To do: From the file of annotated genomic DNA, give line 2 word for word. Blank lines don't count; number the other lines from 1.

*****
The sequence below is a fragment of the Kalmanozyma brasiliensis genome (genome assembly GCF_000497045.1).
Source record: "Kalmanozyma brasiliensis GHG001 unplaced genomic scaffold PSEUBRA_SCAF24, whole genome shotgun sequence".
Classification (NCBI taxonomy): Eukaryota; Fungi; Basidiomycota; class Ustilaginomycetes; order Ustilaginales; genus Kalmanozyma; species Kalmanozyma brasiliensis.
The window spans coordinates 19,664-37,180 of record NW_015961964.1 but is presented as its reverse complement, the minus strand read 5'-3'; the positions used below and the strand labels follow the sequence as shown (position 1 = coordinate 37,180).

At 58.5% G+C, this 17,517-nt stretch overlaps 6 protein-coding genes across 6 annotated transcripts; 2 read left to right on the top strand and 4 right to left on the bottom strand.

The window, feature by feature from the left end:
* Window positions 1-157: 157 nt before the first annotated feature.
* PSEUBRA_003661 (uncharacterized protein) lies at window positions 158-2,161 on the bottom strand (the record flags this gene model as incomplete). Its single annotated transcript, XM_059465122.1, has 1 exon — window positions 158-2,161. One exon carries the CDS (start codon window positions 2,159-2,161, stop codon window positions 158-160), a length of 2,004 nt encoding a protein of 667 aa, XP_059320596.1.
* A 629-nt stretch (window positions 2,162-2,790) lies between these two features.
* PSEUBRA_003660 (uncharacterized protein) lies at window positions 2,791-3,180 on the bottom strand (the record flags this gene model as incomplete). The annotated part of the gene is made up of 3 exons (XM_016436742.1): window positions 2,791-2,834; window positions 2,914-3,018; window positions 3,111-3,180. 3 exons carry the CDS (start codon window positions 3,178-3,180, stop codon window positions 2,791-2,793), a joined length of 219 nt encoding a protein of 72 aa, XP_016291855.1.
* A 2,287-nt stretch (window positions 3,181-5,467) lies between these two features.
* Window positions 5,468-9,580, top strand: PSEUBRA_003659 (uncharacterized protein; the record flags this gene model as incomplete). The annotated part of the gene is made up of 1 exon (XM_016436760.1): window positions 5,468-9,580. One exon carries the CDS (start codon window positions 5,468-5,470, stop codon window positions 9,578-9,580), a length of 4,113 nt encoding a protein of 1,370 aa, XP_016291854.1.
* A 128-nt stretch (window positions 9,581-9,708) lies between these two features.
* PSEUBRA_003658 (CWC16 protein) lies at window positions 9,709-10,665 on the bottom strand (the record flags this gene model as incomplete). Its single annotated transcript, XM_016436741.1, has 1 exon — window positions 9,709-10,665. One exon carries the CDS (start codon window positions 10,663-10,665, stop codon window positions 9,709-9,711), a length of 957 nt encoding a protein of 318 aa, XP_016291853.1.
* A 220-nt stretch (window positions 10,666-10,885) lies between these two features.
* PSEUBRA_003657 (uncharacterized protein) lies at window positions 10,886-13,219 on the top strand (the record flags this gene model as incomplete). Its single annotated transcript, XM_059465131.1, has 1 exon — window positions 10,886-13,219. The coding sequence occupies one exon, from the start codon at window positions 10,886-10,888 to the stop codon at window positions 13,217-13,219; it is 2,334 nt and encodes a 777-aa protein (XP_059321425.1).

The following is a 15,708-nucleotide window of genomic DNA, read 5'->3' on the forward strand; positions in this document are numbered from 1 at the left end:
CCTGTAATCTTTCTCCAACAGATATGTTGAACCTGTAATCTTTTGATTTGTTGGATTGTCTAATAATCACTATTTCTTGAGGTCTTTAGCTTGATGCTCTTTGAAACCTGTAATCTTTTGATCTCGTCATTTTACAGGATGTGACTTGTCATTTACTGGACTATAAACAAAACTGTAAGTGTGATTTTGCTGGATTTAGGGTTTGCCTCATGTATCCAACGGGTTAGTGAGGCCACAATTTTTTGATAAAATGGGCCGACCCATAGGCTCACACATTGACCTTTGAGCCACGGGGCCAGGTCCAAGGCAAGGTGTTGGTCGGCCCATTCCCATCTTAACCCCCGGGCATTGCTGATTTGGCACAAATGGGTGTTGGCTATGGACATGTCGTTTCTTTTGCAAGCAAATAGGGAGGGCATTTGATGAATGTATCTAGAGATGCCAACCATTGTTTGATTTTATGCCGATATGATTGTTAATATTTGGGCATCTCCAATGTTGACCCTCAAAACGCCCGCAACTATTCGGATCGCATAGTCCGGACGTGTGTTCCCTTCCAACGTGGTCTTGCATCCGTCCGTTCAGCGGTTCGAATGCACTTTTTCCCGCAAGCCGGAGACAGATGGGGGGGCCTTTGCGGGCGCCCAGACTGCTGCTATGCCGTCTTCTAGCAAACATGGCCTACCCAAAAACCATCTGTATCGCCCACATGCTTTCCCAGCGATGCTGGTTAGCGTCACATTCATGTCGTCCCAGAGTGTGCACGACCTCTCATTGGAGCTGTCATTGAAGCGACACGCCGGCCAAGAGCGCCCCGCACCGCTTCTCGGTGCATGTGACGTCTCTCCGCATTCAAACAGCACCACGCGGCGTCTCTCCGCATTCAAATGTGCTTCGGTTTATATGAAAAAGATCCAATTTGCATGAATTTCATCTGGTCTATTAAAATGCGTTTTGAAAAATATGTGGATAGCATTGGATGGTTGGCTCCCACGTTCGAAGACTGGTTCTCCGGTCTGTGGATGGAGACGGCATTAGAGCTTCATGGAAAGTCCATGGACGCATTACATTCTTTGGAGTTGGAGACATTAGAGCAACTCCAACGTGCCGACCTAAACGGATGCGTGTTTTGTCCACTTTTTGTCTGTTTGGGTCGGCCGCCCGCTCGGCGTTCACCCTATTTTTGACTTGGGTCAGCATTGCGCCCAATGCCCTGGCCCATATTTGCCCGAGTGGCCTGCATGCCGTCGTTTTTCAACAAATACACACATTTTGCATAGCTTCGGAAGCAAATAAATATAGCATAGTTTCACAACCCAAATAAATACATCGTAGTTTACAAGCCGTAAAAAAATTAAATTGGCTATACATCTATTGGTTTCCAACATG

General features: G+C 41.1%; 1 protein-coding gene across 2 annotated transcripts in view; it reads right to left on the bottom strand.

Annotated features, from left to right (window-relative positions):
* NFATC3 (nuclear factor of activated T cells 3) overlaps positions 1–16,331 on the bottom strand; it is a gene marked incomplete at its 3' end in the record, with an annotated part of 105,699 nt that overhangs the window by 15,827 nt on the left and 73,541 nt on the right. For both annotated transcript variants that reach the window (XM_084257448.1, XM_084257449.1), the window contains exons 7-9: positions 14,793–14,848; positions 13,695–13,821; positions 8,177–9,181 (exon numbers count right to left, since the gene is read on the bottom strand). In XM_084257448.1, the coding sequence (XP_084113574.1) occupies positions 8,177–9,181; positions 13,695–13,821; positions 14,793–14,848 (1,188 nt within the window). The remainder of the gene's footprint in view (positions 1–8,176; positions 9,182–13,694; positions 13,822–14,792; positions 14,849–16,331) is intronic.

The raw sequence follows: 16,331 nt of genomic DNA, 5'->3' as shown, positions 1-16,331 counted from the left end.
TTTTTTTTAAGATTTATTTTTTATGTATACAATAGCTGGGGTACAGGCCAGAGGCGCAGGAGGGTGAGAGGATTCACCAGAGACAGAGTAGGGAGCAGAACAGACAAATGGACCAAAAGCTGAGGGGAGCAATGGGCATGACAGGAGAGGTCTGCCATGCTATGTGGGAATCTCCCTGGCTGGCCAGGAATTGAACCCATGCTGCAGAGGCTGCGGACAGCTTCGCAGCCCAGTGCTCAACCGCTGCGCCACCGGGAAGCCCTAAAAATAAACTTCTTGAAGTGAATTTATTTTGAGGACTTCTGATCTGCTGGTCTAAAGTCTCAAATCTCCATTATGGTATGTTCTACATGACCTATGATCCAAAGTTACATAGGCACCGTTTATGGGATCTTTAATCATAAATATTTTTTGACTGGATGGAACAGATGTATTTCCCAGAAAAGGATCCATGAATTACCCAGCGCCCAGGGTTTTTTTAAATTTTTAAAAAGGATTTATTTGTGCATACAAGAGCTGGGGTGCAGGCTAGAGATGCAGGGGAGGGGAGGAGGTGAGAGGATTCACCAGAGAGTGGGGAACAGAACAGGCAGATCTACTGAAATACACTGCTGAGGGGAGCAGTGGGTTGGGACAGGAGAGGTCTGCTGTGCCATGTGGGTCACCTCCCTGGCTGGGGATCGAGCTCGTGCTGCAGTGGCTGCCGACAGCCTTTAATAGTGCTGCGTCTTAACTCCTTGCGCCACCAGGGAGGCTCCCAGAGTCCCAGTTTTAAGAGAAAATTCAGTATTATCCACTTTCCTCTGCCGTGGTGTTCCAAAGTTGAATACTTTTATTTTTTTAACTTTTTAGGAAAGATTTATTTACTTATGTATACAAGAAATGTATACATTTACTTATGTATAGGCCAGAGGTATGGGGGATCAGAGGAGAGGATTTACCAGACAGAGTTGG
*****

Source record: "Kalmanozyma brasiliensis GHG001 unplaced genomic scaffold PSEUBRA_SCAF24, whole genome shotgun sequence".